Situated in the Yarra Valley, just east of Melbourne, the Domaine Chandon estate (of the famous Möet & Chandon name) produces an exclusive selection of beautiful sparkling wines (you can’t call it champagne if it doesn’t originate from the region of Champagne in France). The verdant rolling hills form a gorgeous setting for this estate with its signature Victorian manor.

Errazuriz (Chile)
Errazuriz is one of Chile’s most prominent families and they own several high-profile wineries in the Aconcagua Valley. Fed by the molten snow from South America’s highest peak (Mt. Aconcagua), the historic Errazuriz estate boasts a variety of beautiful wines including the Merlot and Shiraz.

Bodega Ruca Malen (Argentina)
Ruca Malen is located south of Argentina’s wine capital, Mendoza. The scenery is truly magnificent: row upon row of vines with the awe-inspiring snowy peaks of the Andes mountains as the backdrop. This winery produces a selection of delicious Malbec, Cabernet Sauvignon, and Merlot. The Cabernet Sauvignon/Malbec blend is also noteworthy. You can opt to combine a wine-tasting with a gourmet seven-course lunch, whilst enjoying the breathtaking view of the Andes.

This is but a small selection of wineries that have made the biggest impression on me. If you’ve been to an amazing winery in any of these New World wine countries, please feel free to share your experiences with me.

Monday, July 6, 2009

Maryhill Sauvignon Blanc 2007 – Washington

Mayhill is a big winery on the Washington state side of the Columbia River a couple of dozen miles east of Hood River, Oregon. The winery has a big tasting room, filled with gifts and wine accessories, as well as a friendly and enthusiastic staff. The tasting room felt very Napa-ish, but was uncrowded when we were there midweek in April.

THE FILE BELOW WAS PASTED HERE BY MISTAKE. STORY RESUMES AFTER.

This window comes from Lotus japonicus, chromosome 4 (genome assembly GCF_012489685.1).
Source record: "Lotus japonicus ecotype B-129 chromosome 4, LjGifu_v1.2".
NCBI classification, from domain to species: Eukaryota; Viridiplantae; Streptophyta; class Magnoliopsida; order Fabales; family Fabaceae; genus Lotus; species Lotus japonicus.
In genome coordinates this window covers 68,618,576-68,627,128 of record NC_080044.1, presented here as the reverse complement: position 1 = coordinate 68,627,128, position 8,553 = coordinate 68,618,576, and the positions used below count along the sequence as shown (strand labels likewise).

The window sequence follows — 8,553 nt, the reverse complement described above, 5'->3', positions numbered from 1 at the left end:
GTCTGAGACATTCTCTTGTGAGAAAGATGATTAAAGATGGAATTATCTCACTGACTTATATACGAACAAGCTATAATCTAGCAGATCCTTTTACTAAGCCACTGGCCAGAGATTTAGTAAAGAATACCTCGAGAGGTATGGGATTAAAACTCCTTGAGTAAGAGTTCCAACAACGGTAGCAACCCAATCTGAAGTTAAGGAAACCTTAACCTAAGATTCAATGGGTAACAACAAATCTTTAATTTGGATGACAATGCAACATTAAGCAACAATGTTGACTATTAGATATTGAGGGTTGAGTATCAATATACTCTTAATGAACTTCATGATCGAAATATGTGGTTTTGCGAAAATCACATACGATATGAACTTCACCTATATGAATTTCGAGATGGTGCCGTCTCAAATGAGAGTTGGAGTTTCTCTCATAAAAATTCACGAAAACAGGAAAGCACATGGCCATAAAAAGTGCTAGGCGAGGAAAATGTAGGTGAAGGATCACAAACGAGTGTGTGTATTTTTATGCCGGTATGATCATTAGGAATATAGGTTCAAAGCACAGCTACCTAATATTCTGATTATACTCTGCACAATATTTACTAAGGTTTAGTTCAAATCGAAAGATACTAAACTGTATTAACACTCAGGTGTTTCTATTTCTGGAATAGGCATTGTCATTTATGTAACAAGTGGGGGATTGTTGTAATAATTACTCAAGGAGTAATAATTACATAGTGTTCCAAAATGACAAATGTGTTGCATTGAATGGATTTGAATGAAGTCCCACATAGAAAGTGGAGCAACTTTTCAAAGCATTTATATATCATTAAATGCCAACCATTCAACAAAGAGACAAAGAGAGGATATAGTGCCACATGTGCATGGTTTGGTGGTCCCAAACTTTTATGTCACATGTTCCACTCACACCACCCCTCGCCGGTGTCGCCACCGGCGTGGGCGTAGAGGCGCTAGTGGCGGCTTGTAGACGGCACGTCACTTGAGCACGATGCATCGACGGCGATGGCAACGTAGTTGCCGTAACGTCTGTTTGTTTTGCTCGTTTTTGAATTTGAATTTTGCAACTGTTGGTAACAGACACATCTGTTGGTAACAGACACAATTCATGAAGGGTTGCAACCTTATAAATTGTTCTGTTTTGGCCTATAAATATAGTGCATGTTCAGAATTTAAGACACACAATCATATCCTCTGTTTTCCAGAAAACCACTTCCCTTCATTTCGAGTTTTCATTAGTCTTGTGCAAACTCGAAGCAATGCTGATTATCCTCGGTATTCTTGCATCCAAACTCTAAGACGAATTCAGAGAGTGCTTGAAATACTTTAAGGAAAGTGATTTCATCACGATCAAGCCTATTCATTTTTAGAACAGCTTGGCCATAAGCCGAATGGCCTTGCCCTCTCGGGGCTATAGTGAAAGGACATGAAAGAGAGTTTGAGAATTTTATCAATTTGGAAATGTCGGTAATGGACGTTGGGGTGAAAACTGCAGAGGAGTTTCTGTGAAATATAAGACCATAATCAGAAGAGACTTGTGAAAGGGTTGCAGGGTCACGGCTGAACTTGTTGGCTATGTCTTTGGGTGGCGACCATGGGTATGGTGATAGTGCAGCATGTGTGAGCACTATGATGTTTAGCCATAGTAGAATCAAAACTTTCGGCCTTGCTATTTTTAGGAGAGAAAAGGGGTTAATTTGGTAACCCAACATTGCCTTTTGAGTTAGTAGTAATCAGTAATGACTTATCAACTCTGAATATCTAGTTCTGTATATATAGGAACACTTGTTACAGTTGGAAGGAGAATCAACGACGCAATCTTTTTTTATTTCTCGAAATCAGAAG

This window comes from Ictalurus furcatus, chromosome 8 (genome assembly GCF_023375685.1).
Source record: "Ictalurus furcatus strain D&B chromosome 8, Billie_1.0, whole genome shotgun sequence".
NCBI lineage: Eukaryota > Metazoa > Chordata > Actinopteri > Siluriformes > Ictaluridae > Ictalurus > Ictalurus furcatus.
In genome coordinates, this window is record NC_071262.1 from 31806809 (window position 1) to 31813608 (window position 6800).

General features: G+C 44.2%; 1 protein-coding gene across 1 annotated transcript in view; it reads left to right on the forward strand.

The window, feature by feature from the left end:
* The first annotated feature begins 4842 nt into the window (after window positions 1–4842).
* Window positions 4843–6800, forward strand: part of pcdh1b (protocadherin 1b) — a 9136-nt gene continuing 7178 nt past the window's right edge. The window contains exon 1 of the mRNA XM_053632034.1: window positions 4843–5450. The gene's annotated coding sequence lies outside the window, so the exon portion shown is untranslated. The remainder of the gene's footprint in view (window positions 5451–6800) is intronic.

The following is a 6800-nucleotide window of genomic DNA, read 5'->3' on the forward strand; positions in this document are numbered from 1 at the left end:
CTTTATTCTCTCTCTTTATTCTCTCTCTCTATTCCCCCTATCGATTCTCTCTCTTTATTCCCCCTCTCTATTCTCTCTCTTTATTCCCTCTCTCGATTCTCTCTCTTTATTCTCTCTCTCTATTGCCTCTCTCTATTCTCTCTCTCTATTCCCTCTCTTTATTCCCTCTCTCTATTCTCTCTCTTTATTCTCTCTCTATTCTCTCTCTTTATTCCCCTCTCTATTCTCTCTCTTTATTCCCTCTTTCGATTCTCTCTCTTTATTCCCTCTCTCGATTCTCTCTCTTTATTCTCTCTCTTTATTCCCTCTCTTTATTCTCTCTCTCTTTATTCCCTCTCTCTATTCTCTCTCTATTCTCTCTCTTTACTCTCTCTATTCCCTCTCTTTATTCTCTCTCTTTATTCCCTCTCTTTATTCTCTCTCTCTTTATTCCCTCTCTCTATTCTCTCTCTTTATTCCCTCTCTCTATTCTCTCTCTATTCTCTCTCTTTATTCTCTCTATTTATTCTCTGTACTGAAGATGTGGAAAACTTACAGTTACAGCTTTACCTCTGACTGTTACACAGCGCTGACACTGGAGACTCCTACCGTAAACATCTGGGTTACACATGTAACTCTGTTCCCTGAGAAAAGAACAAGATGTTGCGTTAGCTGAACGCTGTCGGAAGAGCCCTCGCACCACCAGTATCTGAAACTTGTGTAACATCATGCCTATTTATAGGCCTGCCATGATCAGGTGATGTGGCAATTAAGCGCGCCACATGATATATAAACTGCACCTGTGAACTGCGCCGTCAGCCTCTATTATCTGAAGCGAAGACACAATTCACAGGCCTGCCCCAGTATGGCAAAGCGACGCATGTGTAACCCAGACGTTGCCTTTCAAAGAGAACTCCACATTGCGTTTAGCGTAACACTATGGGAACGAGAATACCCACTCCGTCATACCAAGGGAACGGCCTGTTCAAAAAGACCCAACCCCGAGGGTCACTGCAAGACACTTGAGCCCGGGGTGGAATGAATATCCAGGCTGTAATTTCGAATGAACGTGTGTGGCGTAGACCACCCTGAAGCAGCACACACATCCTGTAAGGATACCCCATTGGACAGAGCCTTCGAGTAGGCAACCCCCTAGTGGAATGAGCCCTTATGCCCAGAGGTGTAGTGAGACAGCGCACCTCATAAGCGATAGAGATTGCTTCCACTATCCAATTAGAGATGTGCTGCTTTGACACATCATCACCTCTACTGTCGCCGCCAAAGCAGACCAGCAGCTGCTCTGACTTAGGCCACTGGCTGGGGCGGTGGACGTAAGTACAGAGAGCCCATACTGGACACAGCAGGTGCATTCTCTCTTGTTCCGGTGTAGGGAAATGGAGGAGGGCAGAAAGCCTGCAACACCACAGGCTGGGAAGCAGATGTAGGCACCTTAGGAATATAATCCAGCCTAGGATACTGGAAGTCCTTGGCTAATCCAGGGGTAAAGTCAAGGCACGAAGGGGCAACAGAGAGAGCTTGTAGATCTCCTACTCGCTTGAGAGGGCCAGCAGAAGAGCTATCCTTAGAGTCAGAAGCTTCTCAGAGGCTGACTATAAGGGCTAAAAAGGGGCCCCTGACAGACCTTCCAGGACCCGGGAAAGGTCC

One thing that really creeped us out, though, was that there were a LOT of sterile, annoying, little “nag” signs all over the tasting room, the grounds, even in the parking lot, along the lines of: “Keep Off The Grass,” “Put Trash Here,” “Bathrooms Only For Customers”, “Don’t Feed The Dog Your Leftover Lunch,” “Blah, Blah, Blah.” Sort of like Windows Vista, the computer operating system that nags you at every turn.

Anyway.... The Maryhill Sauvignon Blanc is very Bordeaux-ish. It opens with a nose that makes you think it’s going to be more New Zealand – grassy, bright, lemons. But the tastes are more California/French in style – grapefruit, no grassiness, some smooth roundness and defined acidity. Try it if such is your style; for us, Maybe. $14

Thursday, July 2, 2009

You Expected Exactly What for Your 5 Bucks?

Would you pay $5 for a glass of Two Buck Chuck (aka Two Buck Junk)? Southwest Airlines isn’t exactly pouring TBC, but has switched its wine service to Coastal Ridge Chardonnay and Merlot, both made by the same Bronco Wine Company that makes Trader Joe’s TBC.

We’re pretty sure that Coastal Ridge wines don’t exactly come from the same giant vat as TBC, but they still taste like industrial, sterilized White Wine and Red Wine. But hey, your sense of taste is dulled in an airplane, anyway, right?